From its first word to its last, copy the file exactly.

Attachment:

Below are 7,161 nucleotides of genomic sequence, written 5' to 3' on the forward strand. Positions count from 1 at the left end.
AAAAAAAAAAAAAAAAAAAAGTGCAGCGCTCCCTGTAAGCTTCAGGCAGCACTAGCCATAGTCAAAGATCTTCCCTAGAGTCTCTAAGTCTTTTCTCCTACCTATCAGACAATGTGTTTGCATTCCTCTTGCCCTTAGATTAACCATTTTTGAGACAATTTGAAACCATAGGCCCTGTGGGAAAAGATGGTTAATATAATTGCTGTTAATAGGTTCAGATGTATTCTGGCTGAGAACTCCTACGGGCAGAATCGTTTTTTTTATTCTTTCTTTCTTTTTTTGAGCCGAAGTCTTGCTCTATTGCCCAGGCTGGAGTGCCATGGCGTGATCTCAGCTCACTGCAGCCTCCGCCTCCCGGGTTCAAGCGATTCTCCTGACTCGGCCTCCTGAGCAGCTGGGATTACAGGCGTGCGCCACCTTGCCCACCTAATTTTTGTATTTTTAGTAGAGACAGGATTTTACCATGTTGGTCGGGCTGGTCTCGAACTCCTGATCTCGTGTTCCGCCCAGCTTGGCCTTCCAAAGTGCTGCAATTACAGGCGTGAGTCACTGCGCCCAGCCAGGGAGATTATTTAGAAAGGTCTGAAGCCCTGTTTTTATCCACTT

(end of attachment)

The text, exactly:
Below are 7,161 nucleotides of genomic sequence, written 5' to 3' on the forward strand. Positions count from 1 at the left end.
AAAAAAAAAAAAAAAAAAAAGTGCAGCGCTCCCTGTAAGCTTCAGGCAGCACTAGCCATAGTCAAAGATCTTCCCTAGAGTCTCTAAGTCTTTTCTCCTACCTATCAGACAATGTGTTTGCATTCCTCTTGCCCTTAGATTAACCATTTTTGAGACAATTTGAAACCATAGGCCCTGTGGGAAAAGATGGTTAATATAATTGCTGTTAATAGGTTCAGATGTATTCTGGCTGAGAACTCCTACGGGCAGAATCGTTTTTTTTATTCTTTCTTTCTTTTTTTGAGCCGAAGTCTTGCTCTATTGCCCAGGCTGGAGTGCCATGGCGTGATCTCAGCTCACTGCAGCCTCCGCCTCCCGGGTTCAAGCGATTCTCCTGACTCGGCCTCCTGAGCAGCTGGGATTACAGGCGTGCGCCACCTTGCCCACCTAATTTTTGTATTTTTAGTAGAGACAGGATTTTACCATGTTGGTCGGGCTGGTCTCGAACTCCTGATCTCGTGTTCCGCCCAGCTTGGCCTTCCAAAGTGCTGCAATTACAGGCGTGAGTCACTGCGCCCAGCCAGGGAGATTATTTAGAAAGGTCTGAAGCCCTGTTTTTATCCACTT